w w w . i n d i a w i l d s . c o m
home
about Sabyasachi Patra
diary
forums
image gallery
contact IndiaWilds
Home
About
Diary
Forums
Gallery
ContactUs

User Tag List

Results 1 to 10 of 10

Thread: Food for thought.

  1. #1
    Join Date
    10-12-08
    Location
    Bangalore , India
    Posts
    279
    Mentioned
    0 Post(s)
    Tagged
    0 Thread(s)

    Default Food for thought.

    Do wildlife photographers suffer from tunnel vision ? This is not a question that is asked very often , in fact I do not think anybody has asked this. However as a professional guide I have come to the sad conclusion that this might hold true. Below is a quote from 'Wild Animals in Central India' by A.A.Dunbar Brander , I have used the word " photographing " instead of the original " killing". Food for thought ? I gave up the camera for a year and a half on the advise of my then boss KP and learned what can be broadly called Natural History.

    "For about six years I practically ceased to shoot, and it is to this period that I am chiefly indebted; one can see so much more of an animal , and under such different circumstances if one is not intent on photographing it."

    I would like you to take a minute or so to reflect and then to respond. A lot of thought has gone into whether I should put this up for discussion or not but I finally decided to go ahead as I feel that there has been a substantial increase in wildlife photographers in the recent years and it is important that the right spirit and attitude be inculcated among the newcomers.

    I am a member of a lot of wildlife / nature photography forums but I decided to post here as I find members of Indiawilds are more open to criticism . No malice intended I just want a healthy debate.

  2. #2
    Join Date
    24-11-08
    Location
    New Delhi
    Posts
    16,281
    Mentioned
    0 Post(s)
    Tagged
    2 Thread(s)

    Default

    Fantastic thoughts Vikram!

    I understand your point.

    I have been photographing with a SLR camera since 1992, when I could buy it. I have been trekking and visiting wilderness areas. I have sat alone in water holes through out the night enjoying the myriad sounds and an occasional blurred outline emerging from the darkness to drink water. Those were the days when I had learnt a lot. Some of those learnings came from validations of opinions that I had read in books. I used to have a wide angle lens and a 70-210 lens. Camera Rolls were limited. So continuous burst was out of question.

    Today, with the advent of digital SLRS, fast frame rates and no incremental cost of clicking images, people just press the shutter button as if they are hanging on to dear life. Once my driver in bandhavgarh was heard asking a photographer why he was shooting when only the tigers tail was visible in the bush.

    You all know that I use the 400 f2.8 L IS lens and a 2X converter attached with it. The resulting 800 mm with the 1.3x crop factor of my 1D Mark IV and 1D Mark II cameras make it an effective focal length of 1040 mm. If you are continuously watching through the viewfinder, with such a focal length then definitely you can only see one perspective. Of course you can see lot of details in the body of the animal or bird.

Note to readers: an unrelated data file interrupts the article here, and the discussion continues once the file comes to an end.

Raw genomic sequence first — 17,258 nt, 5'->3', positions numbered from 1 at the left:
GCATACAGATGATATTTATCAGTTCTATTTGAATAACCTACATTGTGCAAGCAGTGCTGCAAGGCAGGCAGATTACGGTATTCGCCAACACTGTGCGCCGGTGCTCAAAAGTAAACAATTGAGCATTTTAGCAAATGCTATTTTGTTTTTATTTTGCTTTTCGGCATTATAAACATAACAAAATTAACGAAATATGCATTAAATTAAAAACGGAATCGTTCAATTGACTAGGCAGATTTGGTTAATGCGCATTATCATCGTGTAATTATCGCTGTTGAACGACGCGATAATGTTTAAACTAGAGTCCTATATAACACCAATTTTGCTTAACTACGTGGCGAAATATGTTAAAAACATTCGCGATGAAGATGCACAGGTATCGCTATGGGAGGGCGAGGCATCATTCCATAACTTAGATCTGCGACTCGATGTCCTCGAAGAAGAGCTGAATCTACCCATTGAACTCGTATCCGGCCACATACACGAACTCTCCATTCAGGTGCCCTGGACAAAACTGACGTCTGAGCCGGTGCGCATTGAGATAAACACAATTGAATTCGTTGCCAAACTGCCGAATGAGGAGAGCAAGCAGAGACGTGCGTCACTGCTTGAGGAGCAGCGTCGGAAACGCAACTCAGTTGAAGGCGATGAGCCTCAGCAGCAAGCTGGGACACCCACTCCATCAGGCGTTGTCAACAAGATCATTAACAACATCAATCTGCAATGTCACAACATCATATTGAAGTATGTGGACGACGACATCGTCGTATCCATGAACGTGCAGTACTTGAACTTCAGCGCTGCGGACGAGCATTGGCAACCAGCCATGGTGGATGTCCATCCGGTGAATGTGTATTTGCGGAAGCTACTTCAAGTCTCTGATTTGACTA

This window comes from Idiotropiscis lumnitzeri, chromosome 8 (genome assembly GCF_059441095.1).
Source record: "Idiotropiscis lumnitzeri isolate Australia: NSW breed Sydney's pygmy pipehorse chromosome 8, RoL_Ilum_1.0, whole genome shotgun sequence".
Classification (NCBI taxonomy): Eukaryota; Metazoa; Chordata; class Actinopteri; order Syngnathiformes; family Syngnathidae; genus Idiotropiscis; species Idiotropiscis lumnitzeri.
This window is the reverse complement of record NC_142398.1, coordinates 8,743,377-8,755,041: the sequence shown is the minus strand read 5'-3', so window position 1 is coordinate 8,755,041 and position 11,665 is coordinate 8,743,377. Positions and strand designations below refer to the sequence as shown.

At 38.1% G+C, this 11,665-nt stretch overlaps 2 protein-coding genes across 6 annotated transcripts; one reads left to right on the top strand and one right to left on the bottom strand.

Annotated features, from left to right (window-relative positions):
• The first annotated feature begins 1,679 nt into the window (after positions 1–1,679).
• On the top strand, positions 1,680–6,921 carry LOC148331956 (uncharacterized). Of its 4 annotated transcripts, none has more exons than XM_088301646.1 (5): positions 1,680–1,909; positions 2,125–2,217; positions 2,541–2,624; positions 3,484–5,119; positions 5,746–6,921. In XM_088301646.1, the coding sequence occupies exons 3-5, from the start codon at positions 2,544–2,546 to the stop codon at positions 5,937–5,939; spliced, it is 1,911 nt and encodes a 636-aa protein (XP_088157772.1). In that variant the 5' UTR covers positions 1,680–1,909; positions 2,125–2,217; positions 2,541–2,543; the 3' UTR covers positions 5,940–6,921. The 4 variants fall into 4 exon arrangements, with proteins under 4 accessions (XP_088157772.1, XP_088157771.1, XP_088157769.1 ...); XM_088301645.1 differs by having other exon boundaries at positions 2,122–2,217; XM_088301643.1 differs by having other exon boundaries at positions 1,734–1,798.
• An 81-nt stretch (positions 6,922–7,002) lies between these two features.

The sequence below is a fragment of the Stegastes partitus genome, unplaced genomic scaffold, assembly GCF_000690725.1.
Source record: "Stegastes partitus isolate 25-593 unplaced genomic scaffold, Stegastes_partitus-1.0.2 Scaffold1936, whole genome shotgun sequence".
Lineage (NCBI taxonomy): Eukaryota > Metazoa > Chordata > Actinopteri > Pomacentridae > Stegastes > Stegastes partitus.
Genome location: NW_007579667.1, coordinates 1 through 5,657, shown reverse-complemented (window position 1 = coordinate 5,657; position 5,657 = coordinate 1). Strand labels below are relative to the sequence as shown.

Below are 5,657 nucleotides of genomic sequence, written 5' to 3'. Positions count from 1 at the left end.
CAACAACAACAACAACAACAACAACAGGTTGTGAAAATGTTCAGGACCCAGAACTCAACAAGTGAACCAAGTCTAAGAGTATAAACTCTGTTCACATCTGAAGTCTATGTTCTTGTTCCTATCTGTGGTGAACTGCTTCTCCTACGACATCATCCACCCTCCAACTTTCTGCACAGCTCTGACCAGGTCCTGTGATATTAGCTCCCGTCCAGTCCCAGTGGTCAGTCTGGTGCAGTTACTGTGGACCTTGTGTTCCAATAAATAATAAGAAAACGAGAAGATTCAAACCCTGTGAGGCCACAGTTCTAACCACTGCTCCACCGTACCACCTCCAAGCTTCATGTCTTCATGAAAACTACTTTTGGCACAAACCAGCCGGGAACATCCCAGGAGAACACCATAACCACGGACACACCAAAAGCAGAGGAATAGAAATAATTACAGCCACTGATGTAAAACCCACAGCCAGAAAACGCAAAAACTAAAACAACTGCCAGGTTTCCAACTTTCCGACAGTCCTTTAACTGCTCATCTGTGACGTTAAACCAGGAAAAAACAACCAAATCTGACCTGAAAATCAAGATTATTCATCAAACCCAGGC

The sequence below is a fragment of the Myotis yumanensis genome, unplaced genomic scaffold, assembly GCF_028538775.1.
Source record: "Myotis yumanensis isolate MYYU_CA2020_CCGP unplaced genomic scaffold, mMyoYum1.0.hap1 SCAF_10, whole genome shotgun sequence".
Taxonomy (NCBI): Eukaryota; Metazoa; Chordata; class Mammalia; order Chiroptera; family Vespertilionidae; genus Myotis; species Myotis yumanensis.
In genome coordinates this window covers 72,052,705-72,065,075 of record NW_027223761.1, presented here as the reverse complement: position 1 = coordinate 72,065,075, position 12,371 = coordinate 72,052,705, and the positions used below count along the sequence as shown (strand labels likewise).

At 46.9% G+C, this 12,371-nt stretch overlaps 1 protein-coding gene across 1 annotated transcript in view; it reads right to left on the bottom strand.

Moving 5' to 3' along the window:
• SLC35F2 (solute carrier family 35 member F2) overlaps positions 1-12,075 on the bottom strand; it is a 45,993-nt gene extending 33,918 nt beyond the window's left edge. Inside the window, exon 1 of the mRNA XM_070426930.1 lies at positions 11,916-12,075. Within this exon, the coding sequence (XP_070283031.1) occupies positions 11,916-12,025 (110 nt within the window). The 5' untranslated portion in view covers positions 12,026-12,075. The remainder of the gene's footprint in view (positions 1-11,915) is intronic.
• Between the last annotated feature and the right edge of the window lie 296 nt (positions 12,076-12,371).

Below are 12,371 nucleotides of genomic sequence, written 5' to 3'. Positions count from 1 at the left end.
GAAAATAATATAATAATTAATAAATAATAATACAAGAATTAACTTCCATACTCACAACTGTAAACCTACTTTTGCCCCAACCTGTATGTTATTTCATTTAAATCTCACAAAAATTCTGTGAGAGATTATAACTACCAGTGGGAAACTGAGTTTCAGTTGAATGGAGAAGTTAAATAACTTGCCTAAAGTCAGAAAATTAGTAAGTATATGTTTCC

However, if another tiger cub is a few feet away, then certainly I can’t focus on both of them. Unless, I use a wider lens like my 70 - 200 lens. So at times, I remove my eyes from the view finder and watch the scene. At times I use a remote and fire without looking through the viewfinder, so that I don’t miss out on the scene. At times, one may miss watching a scene while trying to photograph one bird in flight. This is as far as missing on the enjoyment or watching a scene when you are busy photographing. And remember, I am saying all this though I change aperture, shutter speed and ISO without taking my eye off the viewfinder. So if you are fumbling to change the settings of your camera, then you are more likely to miss a scene.

    I do agree that a majority of the photographers suffer from tunnel vision. It means having a particular image in mind and the looking for it instead of enjoying the beauty in the forests. For eg a tiger might be in a bush. However, if you know its behaviour, then you can predict when it is likely to come out of the bush into the open or into a game trail etc. Having said that, I have spent hours waiting for a sleeping tiger to wake up, hoping against hope that it would wake up with sufficient light to photograph.

    Most of the times, I don't photograph deers. However, if you don't observe deers then are you likely to come across a tiger or leopard trying to hunt it? Once I was watching deers in a salt lick and could see langurs mating. Did I expect the langurs to mate? Absolutely not. If I would have moved ahead instead of watching deers, then I would have certainly missed the langurs mating Langur Mating - Indiawilds: Land of the Tiger. Conservation, Wildlife Photography, Communities . So I agree that when you don't have the self inflicted pressure to click images and show it to the world how great a photographer you are, then you can certainly watch and derive pleasure.